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Cheap Bastard
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12 Posts
Discussion Starter · #1 ·
Hows it going. First post on this forum, but familiar with others. You can classify me as the noob with a cheap mountain bike. Anyway, when truing my wheels, I used the screwdriver tap and listen technique, and noticed that one of the spokes was plain dead. I tried tightening the spoke to give it tension, but it literally does nothing. The spoke is almost as "tight" as possible, and it has not tensed and does not make a difference to the truing of the wheel. Is this a common problem, and is there a fix other than to buy a bike over $800?
 

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Fat-tired Roadie
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18,453 Posts
When you say it's almost as tight as possible - do you mean you're having a hard time turning the spoke nipple, but tension's not increasing? That sounds like maybe a stripped thread. Your shop can sell you a new spoke nipple, or a new spoke, depending on what's stripped. It needs to be the right size, so take the wheel with you if you decide something needs to be replaced.

Breaking or stripping a spoke is not too uncommon, or too weird a problem.
 

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Cheap Bastard
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12 Posts
Discussion Starter · #6 ·
Thanks for the responses. I meant that when I have it tightened all the way, there is no tension on the spoke. For right now, I don't see it as being a problem. My wheel is true enough, and the dead spoke does nothing to untrue the wheel. I bought the bike as a whole, so I didn't put the spokes on. It could be possible that the factory put the wrong spoke on, but I doubt it because I do not believe it was dead when I bought it.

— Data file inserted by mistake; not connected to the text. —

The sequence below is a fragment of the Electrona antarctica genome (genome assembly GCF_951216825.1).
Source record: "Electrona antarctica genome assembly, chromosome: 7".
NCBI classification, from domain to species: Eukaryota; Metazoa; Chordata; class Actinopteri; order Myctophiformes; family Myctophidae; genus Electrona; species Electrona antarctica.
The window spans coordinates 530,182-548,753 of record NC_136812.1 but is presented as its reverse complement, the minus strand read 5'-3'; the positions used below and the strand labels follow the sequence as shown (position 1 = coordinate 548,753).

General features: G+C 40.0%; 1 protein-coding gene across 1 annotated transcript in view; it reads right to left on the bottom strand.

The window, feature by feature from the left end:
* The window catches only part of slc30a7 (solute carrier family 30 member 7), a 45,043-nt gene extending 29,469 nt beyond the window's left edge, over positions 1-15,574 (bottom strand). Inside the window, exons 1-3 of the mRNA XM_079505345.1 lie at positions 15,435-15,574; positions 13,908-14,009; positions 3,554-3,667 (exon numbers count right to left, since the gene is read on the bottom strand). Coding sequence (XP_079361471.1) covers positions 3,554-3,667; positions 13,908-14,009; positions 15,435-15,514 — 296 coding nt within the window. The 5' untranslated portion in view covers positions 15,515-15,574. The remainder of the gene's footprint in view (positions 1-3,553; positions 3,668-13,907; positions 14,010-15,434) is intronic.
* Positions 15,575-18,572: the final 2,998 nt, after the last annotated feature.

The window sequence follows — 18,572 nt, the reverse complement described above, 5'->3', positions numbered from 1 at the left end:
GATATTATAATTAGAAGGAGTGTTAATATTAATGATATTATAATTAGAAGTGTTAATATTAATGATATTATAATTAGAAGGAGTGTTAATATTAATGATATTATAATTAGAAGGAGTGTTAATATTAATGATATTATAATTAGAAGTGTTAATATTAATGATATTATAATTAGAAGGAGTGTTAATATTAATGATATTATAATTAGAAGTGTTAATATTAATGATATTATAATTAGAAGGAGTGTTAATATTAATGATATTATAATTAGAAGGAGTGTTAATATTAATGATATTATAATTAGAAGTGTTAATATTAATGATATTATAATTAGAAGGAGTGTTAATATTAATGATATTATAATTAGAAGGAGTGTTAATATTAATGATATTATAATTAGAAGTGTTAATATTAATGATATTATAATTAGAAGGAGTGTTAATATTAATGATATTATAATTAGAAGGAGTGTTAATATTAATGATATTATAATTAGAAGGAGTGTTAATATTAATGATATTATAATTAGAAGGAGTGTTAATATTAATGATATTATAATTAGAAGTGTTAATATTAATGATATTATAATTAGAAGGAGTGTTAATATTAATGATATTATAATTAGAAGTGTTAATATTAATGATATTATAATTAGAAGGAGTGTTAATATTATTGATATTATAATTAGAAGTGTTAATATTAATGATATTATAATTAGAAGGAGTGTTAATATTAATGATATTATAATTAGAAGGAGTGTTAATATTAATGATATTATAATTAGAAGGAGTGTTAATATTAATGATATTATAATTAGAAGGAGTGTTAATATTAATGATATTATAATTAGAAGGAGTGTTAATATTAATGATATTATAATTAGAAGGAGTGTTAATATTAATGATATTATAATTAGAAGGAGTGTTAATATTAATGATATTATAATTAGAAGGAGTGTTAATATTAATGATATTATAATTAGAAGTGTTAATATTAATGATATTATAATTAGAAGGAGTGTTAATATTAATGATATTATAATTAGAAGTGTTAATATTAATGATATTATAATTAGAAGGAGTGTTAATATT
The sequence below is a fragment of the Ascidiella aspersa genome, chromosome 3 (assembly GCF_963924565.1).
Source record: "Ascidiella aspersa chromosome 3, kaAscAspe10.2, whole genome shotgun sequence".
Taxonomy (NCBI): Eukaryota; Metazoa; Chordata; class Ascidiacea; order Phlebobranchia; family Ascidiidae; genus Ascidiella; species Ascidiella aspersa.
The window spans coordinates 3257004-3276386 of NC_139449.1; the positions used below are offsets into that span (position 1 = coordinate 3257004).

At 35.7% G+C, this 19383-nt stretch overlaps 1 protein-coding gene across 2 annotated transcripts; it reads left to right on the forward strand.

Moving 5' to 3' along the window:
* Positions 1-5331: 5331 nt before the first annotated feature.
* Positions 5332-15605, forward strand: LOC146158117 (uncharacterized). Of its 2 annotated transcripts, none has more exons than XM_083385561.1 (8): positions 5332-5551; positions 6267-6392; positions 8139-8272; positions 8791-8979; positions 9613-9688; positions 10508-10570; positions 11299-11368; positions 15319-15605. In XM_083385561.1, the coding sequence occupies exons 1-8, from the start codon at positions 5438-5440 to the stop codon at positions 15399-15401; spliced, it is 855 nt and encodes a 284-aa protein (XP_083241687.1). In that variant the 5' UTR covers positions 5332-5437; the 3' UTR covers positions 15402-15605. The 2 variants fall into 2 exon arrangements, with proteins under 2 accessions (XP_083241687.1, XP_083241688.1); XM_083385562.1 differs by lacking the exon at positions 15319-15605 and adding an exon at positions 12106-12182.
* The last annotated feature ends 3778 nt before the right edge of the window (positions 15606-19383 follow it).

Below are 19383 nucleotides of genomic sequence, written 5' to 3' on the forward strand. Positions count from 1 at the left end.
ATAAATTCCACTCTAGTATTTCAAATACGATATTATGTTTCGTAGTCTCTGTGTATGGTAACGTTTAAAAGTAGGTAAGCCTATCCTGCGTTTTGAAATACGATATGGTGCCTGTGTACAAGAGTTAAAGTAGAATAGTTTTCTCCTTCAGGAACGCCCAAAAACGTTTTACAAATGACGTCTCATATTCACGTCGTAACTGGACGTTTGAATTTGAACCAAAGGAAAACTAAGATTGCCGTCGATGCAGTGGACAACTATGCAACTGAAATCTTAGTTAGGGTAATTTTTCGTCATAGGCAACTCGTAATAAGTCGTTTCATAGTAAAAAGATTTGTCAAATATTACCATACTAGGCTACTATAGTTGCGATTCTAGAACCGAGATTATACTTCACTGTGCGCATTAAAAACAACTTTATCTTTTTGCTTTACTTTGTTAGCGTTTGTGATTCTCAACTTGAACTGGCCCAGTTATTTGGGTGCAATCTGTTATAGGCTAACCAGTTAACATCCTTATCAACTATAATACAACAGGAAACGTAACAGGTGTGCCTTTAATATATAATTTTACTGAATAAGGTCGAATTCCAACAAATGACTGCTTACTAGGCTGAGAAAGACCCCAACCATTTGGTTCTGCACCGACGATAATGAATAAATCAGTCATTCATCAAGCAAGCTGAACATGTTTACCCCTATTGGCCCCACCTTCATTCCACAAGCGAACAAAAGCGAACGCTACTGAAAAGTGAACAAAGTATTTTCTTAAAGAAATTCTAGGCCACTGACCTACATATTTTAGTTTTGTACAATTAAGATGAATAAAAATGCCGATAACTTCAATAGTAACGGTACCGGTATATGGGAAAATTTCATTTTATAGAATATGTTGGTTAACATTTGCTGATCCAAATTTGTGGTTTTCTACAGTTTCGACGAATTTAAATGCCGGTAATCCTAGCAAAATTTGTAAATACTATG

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Fat-tired Roadie
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18,453 Posts
If the spoke doesn't have tension on it, it'll go through tension-release cycles when you ride and break prematurely. That probably won't cause an accident or anything, but it's pretty bad for the other spokes.

Stupid question - did you remove the reflectors? Also, what rims do you have?
 

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Cheap Bastard
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12 Posts
Discussion Starter · #8 ·
Weinmann Double Wall Alloy Rims, if they are still the same as when I bought it (2008). No, the reflectors are still there, and the reflector is on a different spoke. I enjoy being visible and staying safe (oxymoron in mountain biking). I'm humbled by the helpfulness of this forum. Thanks guys.
 

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Fat-tired Roadie
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18,453 Posts
I have a couple wheels built with Weinmann rims. They're about the cheapest rim on the market, or at least the cheapest that has a label. They don't build into a very good wheel, or at least not for me - it's very difficult to make them round, especially around the joint.

Are yours round? If you give them a spin in a truing stand, you might discover that your dead spot is actually closer to the hub than other parts of the rim. If you tighten up the spokes at the high spots, it could clear up the issue. It is possible to get an okay wheel from them, just not a brilliant one.

The reflectors don't have much effect on tension, but they do make it harder to tell what you're doing when you try to tune a wheel and they have a nasty tendency to break and leave garbage on the trail. If you want to be seen, front and back reflectors and blinky lights are great. Valve stem lights always look cool to me when I see them too.
 

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Cheap Bastard
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12 Posts
Discussion Starter · #10 ·
Thanks AndrwSwitch. Those are good suggestions for the reflectors. I don't have a truing stand, but I'll flip my bike over and try checking today.
 
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